Naturism: morality

So, if someone sees someone naked, or is seen naked, does something wrong happen? Some people, whether implicitly or explicitly, claim that something wrong does happen, and their claims are typically along the lines of ``it causes lust''.

Before addressing the main point here, let's tidy up a couple of side issues. One is that we are, at least in principle, not automatons, but have free will and variable moods and a variety of backgrounds, so to claim something is caused inside us is to deny our dignity as conscious beings, so let's at least change ``causes'' to ``could encourage''. And the other point is that wrongdoing comes from within (and is not placed there via your eyes; to claim it is is to deny your own responsibility), and seems to centre largely on using people as means to one's own happiness or security.

However, addressing the main point, there are two lust-related problems which some would claim are made worse by nudity: voyeurism and exhibitionism. However, I don't think that either of these is caused by nudity (although they might briefly be facilitated by it) and I don't think that either problem can be solved or even suppressed by prohibiting public nudity.... indeed, they might even be alleviated (after the first week or so) by permitting it more widely.

Both of these are, as I see them, at least partly attempts to find a substitute for being accepted or wanted by other people, and they are wrong (morally repugnant to honest considerate people) in one (or both) of two ways:

  1. They are ways of using people to achieve your own aims (whether they like it or not)
  2. They are ways of trying to convince yourself that the truth (in particular, about your level of social acceptability) is something other than what in fact it is

The critical difference that people probably have in mind here (between nudity and being clothed) is that the parts used in sexual intimacy can be seen, and this could gratify someone who is prepared to seek gratification unilaterally, which is invasive to the other person. Alternatively, what is made visible may be part that may be used to extract gratifying pseudo-intimacy, and this might be threatening rather than invasive..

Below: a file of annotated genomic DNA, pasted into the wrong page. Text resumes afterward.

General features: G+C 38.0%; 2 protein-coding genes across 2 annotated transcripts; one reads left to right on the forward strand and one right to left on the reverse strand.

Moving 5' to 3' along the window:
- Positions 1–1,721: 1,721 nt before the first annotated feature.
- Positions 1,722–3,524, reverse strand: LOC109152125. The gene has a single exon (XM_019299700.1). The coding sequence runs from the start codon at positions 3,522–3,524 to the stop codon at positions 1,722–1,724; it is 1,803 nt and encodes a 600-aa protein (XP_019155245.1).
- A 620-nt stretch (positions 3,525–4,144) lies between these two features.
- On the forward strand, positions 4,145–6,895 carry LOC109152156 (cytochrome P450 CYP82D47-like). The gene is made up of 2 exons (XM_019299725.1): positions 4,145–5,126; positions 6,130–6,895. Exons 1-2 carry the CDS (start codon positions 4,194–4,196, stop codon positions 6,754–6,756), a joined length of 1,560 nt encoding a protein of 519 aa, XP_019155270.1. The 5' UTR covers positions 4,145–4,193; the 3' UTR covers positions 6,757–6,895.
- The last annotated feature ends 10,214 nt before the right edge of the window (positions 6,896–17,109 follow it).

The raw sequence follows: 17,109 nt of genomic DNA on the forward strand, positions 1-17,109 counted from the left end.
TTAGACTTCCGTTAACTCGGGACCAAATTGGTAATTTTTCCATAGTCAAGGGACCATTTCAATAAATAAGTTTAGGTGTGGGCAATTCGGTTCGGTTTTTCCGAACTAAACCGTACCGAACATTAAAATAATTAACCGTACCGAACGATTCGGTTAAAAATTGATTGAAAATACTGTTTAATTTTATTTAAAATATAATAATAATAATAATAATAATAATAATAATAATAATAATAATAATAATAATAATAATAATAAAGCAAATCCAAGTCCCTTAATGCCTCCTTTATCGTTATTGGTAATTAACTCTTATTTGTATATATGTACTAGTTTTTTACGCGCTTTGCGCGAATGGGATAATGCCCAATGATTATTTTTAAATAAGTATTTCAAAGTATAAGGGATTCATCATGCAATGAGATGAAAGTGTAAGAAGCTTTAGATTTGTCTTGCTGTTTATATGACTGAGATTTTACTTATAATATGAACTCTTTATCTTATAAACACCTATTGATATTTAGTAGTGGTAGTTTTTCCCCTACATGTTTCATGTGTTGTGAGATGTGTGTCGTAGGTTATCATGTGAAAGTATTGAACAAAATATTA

It's noticeable that when people are behaving this way at a naturist event -- they are failing to interact socially with most people and are just looking at them, whereas pretty much everyone else is being basically sociable. This seems significantly different from the common ingratiating or ''buttonholing'' behaviour of those who want to use others to boost their self-esteem when clothed. -- could this be an interesting crossover from a Jungian pattern of understanding (central drive is for social acceptance) to a Freudian one (central drive is sexual)?

How it works in practice: factors and results

It may be interesting to look at how attitudes to people and attitudes to nudity correlate in various countries.

Country Society / Attitude to people Attitude to public nudity
Germany A generally modern country, with equality of the sexes well-established. Mixed nude swimming, sunbathing and sauna generally accepted without fuss.
Finland A modern and generally calm society with equality of the sexes well-established Nude sauna normal throughout the country
Denmark A relaxed and efficient country with a commonsense attitude to most things Nudity / topfreeness OK on all beaches
Britain A strange mixture of new and old, with strongly defined social groups Nudism regarded as a harmless eccentricity by many, and as offensive by a vociferous few
USA A stronghold of prejudice of various kinds, with people desparate to define their cultural groups as the only OK groups Nudity generally assumed to be connected entirely with sex
Various Islamic fundamentalist states Strongly traditionalist, with different expectations for men and for women. Women must keep completely covered.
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